A crooked agent tried to start a new life by working as branch manager for a large chain after he admitted to police that he had committed fraud.
Keith Ranson, who stole £210,177 in tenants’ deposits, has now been jailed for two years.
Ranson, who had been running R House in Plymouth, was interviewed by police in August 2010 when he admitted to fraud between August 2007 and May 2010.
Shortly afterwards he moved to Lincolnshire and became branch manager of WH Brown, part of Sequence which is owned by Connells, in Boston. The branch handles both sales and lettings.
Last September, Ranson, 40, and another director of R House, Melanie Cairns, 52, were sent to crown court to answer fraud charges. In November, at Plymouth Crown Court, Ranson admitted the charge of fraud by abuse of position. On Friday, Ranson was put behind bars.
As branch manager in Lincolnshire, he does not appear to have worried about keeping a low profile, despite the charges hanging over him. Last November 15, for example, after his crown court appearance, he featured in the local Lincolnshire press promoting a holiday prize, and he also used the web to recruit staff.
On Friday, the court heard that Ranson used rental deposits from R House to pay for skiing trips and other holidays and to prop up his failing business.
Recorder Paul Derbyshire said: “You led the life of Riley and now you must pay.
“The recession started to bite and your income declined steeply. That was the situation faced by many thousands of people all over the country. But they did not turn to crime as you did. They battled through it, while you took the easy way out.”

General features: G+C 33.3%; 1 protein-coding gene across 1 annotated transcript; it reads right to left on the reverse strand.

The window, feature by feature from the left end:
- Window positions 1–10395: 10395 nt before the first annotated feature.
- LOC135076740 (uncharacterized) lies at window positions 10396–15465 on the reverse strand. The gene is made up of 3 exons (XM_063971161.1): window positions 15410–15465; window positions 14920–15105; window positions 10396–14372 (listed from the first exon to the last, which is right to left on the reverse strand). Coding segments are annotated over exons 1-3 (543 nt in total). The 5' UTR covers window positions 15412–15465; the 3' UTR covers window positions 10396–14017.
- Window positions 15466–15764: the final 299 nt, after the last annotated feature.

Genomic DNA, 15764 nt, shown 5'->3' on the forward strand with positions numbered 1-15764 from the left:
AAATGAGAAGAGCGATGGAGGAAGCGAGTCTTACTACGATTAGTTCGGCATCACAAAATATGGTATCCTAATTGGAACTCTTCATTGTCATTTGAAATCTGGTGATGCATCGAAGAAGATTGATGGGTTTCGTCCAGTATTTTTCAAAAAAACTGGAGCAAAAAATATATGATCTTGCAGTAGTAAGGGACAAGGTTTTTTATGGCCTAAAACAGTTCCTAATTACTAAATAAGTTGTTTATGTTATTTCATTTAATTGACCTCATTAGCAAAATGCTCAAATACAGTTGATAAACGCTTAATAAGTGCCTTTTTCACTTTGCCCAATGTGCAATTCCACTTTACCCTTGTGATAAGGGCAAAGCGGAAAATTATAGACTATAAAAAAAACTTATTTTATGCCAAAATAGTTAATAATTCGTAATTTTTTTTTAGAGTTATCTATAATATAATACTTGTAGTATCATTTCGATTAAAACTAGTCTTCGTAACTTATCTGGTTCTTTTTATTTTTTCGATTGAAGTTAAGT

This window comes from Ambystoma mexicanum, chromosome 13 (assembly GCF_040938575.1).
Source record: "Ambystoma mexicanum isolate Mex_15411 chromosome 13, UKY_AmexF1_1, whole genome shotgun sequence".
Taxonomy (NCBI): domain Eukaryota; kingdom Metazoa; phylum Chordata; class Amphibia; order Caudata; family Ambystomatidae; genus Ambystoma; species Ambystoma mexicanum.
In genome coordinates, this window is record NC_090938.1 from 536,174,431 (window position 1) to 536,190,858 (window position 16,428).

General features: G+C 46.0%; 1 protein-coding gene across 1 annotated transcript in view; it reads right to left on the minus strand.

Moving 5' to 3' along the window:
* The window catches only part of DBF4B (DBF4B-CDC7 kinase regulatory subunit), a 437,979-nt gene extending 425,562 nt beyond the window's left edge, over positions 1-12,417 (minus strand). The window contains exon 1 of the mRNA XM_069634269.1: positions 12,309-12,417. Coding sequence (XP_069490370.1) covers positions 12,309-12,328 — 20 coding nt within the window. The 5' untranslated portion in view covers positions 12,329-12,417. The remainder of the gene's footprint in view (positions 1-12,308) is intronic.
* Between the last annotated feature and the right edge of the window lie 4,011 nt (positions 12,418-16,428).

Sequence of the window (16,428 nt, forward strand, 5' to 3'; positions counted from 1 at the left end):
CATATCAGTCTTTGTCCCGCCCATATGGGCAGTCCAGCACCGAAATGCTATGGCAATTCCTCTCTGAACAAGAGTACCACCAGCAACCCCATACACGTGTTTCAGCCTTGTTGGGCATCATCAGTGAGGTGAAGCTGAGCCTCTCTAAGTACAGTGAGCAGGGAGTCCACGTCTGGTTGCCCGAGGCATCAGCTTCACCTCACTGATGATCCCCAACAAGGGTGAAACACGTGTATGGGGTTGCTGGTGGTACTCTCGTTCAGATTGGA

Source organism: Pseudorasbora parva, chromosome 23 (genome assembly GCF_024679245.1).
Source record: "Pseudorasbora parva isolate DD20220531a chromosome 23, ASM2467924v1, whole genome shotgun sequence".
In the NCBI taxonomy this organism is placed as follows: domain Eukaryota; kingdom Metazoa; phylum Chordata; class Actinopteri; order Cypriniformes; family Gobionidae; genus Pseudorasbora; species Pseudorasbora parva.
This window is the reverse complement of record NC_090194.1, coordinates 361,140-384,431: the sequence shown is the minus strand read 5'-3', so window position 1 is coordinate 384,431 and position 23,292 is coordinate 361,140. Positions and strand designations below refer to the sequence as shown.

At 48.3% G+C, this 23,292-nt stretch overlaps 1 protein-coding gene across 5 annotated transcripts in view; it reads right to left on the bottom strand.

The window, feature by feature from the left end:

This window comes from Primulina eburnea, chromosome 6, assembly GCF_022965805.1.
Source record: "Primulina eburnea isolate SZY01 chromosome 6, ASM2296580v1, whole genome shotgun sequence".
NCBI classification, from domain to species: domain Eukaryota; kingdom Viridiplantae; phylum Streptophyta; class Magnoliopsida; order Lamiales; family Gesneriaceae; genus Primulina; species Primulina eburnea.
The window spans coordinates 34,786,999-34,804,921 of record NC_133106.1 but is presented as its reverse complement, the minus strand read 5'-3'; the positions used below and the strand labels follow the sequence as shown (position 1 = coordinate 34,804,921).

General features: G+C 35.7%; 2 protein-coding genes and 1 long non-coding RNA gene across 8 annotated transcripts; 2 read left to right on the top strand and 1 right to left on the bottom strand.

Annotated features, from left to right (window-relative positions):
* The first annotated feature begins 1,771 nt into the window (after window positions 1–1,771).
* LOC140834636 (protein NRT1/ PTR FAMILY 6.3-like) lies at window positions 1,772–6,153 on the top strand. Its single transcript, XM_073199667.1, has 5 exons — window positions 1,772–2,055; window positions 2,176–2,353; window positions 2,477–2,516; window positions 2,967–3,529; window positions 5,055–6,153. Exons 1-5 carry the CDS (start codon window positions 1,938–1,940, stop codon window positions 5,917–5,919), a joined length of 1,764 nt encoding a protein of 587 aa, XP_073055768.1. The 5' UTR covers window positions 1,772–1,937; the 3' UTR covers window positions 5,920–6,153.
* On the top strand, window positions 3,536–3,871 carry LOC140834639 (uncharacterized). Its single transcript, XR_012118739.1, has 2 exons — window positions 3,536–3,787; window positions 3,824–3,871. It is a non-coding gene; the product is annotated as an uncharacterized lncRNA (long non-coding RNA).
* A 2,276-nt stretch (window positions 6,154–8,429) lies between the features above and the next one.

Andrew Maitland, for the Crown Prosecution Service, said Ranson had become an estate agent after leaving the RAF with an injury.
He said he set up R House in about 2005 in Torpoint, Devon, and then opened a branch in Stoke.
Mr Maitland described how R House did well for two years, but in the autumn of 2007 income from the estate agency slumped by between £65,000 and £80,000.
Ranson began taking tenancy deposit money to support the business, but also to fund his “extravagant lifestyle”.
The court heard it was impossible to estimate how much money had been taken to prop up the company and how much Ranson had spent for himself.
Mr Maitland said that on one occasion Ranson used the bank card of co-director Melanie Cairns and withdrew £40,000.
He then paid off £15,000 on his credit card and spent the rest on holidays in Europe.
Mr Maitland said the company went into voluntary liquidation.
The court heard that R House’s insurers have so far paid out more than £106,000 to tenants who had lost their deposits, with other claims still being processed.
Jason Beal, appearing for Ranson, said his client panicked when his main source of income from house sales had slumped. Ranson’s health had suffered and his marriage had ended.
In the two and a half years since he confessed to his crime, Ranson had moved away from Plymouth and had been working as an estate agent but had now quit that job, said Mr Beal.
The court heard that Ranson still faces court action under the Proceeds of Crime Act to seize his assets.
Cairns was also charged with abusing her position to commit fraud between August 2007 and May 2010.
She denied the allegation and the prosecution did not move to trial after she agreed to pay back £10,000 she used for home improvements. The case against Cairns, of Torpoint, Devon, was ordered to lie on file.
It is understood that R House was a NALS member. Both Sequence and NALS have been invited to comment.
Currently, although Ranson could be banned from estate agency by the Office of Fair Trading, he could not be banned from working in the lettings industry again. However, see next story.